Friday was a delightful day because I did no yard work. It was nice to have a day of leisure after so many days of physical labour.
In the morning, I walked with my friends and our dogs and then I went into the village for supplies for Todd and Jess’ visit. On the way back, I passed a woman on a bicycle going into the village and then, a short while further on towards my place, I passed a bicycle saddle bag on the side of the road. Figuring it belonged to the biker I’d just passed, I turned around, picked up the bag and drove beyond the woman, pulled over and got out of my car holding up the bag.
I called to the woman asking if it was her bag and she immediately pulled over and I could see that the bag I had matched the remaining bag on her bike. She was very grateful I’d returned her bag because it had her wallet and keys in it.
When I got home, I got to work making Prawn risotto, some strawberry sauce and an Angel Food cake to go with the sauce and ice cream.
Sheba born in July of 2019. I don’t know how many other puppies were in her litter, but she was the first removed from her mother and siblings when she was brought to me. All her siblings were removed over the ensuing few days. This is what the breeder told me, so I pulled the foam topper I have on my mattress, brought it into the living room and slept with here there every night for two weeks.
Love poured out of her. She game me her everything. Immediately and totally.
Fred and Ethel, on the other hand, strangers to each other but both kittens, wanted to rip the flesh of each other, my arms and my face. I was advised by the breeder to put them in a bathroom for two days and they’d work it out, so that’s what I did, and I went in twice a day to clean up the blood and fur and to clean the litter box.
They graduated to kitty corners in a guest bedroom, and they slowly bonded in a united loathing of me. They humbled themselves for food and we quickly fell into a mutual respect kind of relationship that has evolved over time. Sheba’s love for me still shines; there is no night with her.
They are not cuddely wuddely, but for the years their indifference has continued to grow. I think one positive outcome of Covid is that we four souls here at Pinecone Park have bonded. If I lie on the couch or lounge on the chaise, Ethel comes to sleep on my lap, and every evening the two of them share the couch with me and I pat the two of them all night. They purr for hours.
Leon, their predecessor, was made of Velcro. To be in the same room together meant having him on my lap or asleep against me. Fred and Ethel are Bengals. They are the regents of Felines; you go to them, and I didn’t care. They were family and could be whatever they wanted, and I think the closeness we have is a wonderful thing. I get so much more out of our partnership.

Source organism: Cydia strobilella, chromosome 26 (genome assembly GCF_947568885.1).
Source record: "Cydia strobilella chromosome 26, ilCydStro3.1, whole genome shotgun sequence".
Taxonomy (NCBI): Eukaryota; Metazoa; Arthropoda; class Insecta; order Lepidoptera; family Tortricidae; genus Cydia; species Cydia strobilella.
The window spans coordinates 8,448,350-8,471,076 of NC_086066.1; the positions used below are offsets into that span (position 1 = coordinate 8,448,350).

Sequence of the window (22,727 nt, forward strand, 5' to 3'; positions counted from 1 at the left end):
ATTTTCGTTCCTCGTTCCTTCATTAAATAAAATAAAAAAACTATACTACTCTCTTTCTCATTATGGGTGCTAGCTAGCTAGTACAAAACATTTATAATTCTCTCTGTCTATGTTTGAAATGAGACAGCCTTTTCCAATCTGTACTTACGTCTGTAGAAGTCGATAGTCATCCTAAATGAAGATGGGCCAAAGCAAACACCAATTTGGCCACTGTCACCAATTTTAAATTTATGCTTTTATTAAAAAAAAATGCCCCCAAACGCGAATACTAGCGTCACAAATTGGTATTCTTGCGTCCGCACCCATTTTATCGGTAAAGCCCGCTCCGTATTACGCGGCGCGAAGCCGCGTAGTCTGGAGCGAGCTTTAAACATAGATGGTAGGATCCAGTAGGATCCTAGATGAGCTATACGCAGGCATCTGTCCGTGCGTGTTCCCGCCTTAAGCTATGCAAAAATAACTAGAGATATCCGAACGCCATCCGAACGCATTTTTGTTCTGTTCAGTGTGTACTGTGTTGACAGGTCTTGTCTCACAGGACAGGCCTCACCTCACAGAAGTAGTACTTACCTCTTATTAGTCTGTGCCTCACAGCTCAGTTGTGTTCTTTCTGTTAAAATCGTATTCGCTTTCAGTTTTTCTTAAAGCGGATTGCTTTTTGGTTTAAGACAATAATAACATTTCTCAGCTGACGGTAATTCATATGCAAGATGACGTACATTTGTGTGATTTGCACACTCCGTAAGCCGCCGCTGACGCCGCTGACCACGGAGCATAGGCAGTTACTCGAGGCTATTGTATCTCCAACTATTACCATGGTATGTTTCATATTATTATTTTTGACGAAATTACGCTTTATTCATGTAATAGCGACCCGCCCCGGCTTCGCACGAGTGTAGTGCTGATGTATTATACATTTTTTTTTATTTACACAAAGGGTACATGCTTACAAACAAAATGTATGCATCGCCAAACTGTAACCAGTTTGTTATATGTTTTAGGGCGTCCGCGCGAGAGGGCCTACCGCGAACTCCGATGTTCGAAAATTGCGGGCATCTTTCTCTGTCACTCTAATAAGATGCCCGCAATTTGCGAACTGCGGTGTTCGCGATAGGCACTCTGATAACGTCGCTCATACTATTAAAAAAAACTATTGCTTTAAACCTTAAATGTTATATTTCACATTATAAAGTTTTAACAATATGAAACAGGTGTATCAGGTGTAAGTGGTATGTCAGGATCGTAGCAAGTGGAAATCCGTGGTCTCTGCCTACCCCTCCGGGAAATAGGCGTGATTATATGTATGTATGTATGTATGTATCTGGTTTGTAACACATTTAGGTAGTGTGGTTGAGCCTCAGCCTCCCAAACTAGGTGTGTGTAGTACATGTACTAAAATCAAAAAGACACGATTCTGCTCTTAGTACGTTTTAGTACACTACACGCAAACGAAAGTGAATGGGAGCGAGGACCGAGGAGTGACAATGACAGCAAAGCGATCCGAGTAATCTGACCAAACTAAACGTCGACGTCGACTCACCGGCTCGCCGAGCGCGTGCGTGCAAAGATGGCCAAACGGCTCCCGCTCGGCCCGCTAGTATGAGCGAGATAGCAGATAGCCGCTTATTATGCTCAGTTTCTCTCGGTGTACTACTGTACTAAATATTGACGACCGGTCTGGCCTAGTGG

Todd and Jessica will arrive sometime after 4:30 this afternoon. I met Jess when she was eight. She’s the daughter of the man I hired to build the theatre I’d designed for Presentation House, the new arts centre in North Vancouver. That was 1976. My relationship with her has given me a sense of parental pride and affection. I feel the same familial devotion for her mother, whom I’ve known as long as I’ve known Jess.
When I arrived here on October 4th, 2017, all my possessions were boxed, all the furniture was unassembled and there were a million things about power, services and utilities to learn and there was a lot of cleaning to do. At the time, I was having several seizures a day.
I arrived just before the moving van arrived with all my stuff. Once they were here, the men unloaded boxes and boxed furniture to the rooms I’d written on each box. Then, shortly after we began unloading, Todd arrived to stay for three days to help get me set up.
I love these people, so I’m very excited they are coming.
When I was twenty-five, I went to the Catholic orphanage I’d been at in infancy. I met a compassionate woman there who told me things about practices that had been in place when I was there. The revelation that shocked me was that babies were kept together in large rooms and there were two such rooms: One was for “innocent” orphans (orphaned by war or parental demise); the second room was for “other” babies. “Others” were the offspring of sinners.
As my mother was unwed, I was an “other,” and “illegitimate.” What a dreadful term for a baby! I was shocked and hurt to learn of the judgemental nature of the church. How can a religious institution judge a newborn? Now, with the revelation of the Residential School deaths, I am left aghast by the Vatican.
When I was diagnosed with AIDS, that word, “innocent” came up again. Newspapers distinguished between the “innocent” people with HIV/AIDS (Hemophiliacs) and us “others” who were “guilty” (gay, drug users, prisoners, prostitutes) as well as sick and dying.